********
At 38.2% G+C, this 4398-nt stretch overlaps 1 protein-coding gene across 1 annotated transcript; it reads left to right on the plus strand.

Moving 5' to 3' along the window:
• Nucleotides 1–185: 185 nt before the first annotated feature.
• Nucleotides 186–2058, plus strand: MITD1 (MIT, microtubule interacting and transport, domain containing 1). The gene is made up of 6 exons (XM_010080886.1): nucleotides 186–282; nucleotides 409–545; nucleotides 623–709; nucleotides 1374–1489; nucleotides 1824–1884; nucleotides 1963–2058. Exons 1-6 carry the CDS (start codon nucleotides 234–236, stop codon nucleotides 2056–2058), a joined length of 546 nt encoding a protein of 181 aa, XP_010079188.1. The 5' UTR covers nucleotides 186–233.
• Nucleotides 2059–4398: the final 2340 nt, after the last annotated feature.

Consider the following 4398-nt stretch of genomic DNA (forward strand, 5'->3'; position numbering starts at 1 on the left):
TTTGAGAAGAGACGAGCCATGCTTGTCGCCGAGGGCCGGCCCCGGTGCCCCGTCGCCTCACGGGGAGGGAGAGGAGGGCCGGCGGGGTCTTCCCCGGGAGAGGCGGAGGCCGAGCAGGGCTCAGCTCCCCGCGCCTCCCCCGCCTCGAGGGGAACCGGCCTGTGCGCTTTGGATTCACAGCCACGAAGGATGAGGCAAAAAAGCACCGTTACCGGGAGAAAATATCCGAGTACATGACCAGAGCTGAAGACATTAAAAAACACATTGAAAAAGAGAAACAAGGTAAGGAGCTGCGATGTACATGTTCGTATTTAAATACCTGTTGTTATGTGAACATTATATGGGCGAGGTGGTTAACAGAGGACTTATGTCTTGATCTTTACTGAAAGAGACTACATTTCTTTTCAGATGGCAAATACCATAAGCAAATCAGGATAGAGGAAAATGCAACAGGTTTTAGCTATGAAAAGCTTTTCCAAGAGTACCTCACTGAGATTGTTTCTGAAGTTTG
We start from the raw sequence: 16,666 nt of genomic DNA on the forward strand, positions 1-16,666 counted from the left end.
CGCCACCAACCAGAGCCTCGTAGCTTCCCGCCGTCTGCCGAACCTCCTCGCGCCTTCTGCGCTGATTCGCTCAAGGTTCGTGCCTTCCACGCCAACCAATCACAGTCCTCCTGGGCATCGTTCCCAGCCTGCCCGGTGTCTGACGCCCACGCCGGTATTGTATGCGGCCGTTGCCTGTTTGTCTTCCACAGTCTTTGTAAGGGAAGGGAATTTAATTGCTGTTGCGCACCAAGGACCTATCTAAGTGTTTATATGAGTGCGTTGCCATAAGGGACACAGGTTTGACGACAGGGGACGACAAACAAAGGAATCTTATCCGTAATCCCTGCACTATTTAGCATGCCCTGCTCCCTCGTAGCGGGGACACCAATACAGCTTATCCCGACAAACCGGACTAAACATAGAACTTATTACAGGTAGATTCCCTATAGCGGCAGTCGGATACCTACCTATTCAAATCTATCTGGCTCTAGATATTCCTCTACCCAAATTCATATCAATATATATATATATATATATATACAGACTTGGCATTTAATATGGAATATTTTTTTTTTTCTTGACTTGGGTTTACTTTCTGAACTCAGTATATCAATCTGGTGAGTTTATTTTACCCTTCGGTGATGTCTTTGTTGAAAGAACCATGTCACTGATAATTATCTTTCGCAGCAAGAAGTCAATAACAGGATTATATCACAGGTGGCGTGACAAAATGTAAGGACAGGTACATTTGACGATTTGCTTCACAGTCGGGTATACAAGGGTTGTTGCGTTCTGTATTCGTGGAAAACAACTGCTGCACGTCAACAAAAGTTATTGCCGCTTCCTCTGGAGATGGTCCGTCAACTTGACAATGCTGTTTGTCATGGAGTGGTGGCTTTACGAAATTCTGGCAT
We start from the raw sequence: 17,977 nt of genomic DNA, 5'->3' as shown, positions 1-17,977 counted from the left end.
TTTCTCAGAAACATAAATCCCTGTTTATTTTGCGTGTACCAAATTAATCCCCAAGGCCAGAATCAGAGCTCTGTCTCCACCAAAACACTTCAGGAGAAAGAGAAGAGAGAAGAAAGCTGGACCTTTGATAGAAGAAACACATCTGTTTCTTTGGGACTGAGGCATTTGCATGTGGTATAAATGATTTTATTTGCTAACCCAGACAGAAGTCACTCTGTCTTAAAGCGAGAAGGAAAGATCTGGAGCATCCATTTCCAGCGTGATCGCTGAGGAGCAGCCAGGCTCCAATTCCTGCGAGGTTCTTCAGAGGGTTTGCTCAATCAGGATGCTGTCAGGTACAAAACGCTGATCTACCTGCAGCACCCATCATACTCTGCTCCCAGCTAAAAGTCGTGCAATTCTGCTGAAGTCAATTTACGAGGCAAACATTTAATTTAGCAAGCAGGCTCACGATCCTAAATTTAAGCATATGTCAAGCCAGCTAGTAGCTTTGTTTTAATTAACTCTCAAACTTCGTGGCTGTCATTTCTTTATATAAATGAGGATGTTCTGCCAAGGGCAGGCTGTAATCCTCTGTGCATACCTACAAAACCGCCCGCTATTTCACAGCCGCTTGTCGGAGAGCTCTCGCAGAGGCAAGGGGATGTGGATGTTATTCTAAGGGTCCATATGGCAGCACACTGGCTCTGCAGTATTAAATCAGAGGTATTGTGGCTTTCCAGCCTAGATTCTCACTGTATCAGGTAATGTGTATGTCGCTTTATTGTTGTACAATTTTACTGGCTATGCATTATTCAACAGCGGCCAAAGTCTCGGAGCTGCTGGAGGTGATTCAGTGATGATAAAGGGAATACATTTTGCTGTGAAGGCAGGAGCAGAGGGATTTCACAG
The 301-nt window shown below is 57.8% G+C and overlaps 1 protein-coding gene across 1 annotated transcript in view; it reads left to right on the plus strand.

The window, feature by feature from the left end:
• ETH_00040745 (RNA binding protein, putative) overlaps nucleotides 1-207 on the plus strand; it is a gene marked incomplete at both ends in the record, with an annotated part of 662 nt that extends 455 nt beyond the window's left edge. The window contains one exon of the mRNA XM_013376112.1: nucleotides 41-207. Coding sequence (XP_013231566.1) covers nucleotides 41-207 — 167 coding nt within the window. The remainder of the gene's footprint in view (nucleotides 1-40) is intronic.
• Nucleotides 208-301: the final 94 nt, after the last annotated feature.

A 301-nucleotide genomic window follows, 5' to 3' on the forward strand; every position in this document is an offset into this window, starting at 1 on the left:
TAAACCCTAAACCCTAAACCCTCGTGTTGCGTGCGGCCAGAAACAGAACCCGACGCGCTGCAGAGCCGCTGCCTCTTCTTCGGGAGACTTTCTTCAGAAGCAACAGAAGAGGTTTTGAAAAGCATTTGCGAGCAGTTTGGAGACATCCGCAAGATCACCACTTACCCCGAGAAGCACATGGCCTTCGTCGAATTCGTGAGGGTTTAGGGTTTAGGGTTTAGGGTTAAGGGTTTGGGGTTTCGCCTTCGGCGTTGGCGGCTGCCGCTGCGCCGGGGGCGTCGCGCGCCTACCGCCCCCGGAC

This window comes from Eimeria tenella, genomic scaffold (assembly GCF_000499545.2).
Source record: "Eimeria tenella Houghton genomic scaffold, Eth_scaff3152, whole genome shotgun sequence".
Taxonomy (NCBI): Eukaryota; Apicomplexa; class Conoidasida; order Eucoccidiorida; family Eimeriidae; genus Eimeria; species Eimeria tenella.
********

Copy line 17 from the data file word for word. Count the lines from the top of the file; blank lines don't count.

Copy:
TAAACCCTAAACCCTAAACCCTCGTGTTGCGTGCGGCCAGAAACAGAACCCGACGCGCTGCAGAGCCGCTGCCTCTTCTTCGGGAGACTTTCTTCAGAAGCAACAGAAGAGGTTTTGAAAAGCATTTGCGAGCAGTTTGGAGACATCCGCAAGATCACCACTTACCCCGAGAAGCACATGGCCTTCGTCGAATTCGTGAGGGTTTAGGGTTTAGGGTTTAGGGTTAAGGGTTTGGGGTTTCGCCTTCGGCGTTGGCGGCTGCCGCTGCGCCGGGGGCGTCGCGCGCCTACCGCCCCCGGAC